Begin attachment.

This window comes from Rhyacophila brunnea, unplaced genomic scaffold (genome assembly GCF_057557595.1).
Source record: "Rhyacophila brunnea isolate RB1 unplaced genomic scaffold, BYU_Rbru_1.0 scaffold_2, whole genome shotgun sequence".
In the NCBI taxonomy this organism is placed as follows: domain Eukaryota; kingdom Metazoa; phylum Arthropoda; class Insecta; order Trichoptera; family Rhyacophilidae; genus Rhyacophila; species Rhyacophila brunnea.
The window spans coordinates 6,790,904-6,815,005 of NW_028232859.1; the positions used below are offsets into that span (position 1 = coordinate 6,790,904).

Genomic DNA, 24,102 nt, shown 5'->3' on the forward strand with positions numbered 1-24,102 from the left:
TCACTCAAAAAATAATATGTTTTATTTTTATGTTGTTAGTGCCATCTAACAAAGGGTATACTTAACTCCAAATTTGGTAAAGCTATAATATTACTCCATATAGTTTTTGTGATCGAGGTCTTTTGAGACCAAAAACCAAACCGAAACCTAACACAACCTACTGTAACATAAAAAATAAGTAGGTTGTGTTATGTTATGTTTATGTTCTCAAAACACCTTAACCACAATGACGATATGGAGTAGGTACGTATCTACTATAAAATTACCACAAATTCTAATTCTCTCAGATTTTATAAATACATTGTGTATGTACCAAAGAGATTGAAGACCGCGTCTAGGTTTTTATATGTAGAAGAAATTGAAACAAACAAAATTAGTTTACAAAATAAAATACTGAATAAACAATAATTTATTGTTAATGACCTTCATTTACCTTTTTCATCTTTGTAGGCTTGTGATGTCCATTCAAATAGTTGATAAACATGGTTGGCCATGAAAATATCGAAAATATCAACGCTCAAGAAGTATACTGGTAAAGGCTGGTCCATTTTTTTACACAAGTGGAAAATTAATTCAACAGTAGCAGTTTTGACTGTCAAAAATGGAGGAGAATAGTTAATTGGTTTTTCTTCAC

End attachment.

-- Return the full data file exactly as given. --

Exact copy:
This window comes from Rhyacophila brunnea, unplaced genomic scaffold (genome assembly GCF_057557595.1).
Source record: "Rhyacophila brunnea isolate RB1 unplaced genomic scaffold, BYU_Rbru_1.0 scaffold_2, whole genome shotgun sequence".
In the NCBI taxonomy this organism is placed as follows: domain Eukaryota; kingdom Metazoa; phylum Arthropoda; class Insecta; order Trichoptera; family Rhyacophilidae; genus Rhyacophila; species Rhyacophila brunnea.
The window spans coordinates 6,790,904-6,815,005 of NW_028232859.1; the positions used below are offsets into that span (position 1 = coordinate 6,790,904).

Genomic DNA, 24,102 nt, shown 5'->3' on the forward strand with positions numbered 1-24,102 from the left:
TCACTCAAAAAATAATATGTTTTATTTTTATGTTGTTAGTGCCATCTAACAAAGGGTATACTTAACTCCAAATTTGGTAAAGCTATAATATTACTCCATATAGTTTTTGTGATCGAGGTCTTTTGAGACCAAAAACCAAACCGAAACCTAACACAACCTACTGTAACATAAAAAATAAGTAGGTTGTGTTATGTTATGTTTATGTTCTCAAAACACCTTAACCACAATGACGATATGGAGTAGGTACGTATCTACTATAAAATTACCACAAATTCTAATTCTCTCAGATTTTATAAATACATTGTGTATGTACCAAAGAGATTGAAGACCGCGTCTAGGTTTTTATATGTAGAAGAAATTGAAACAAACAAAATTAGTTTACAAAATAAAATACTGAATAAACAATAATTTATTGTTAATGACCTTCATTTACCTTTTTCATCTTTGTAGGCTTGTGATGTCCATTCAAATAGTTGATAAACATGGTTGGCCATGAAAATATCGAAAATATCAACGCTCAAGAAGTATACTGGTAAAGGCTGGTCCATTTTTTTACACAAGTGGAAAATTAATTCAACAGTAGCAGTTTTGACTGTCAAAAATGGAGGAGAATAGTTAATTGGTTTTTCTTCAC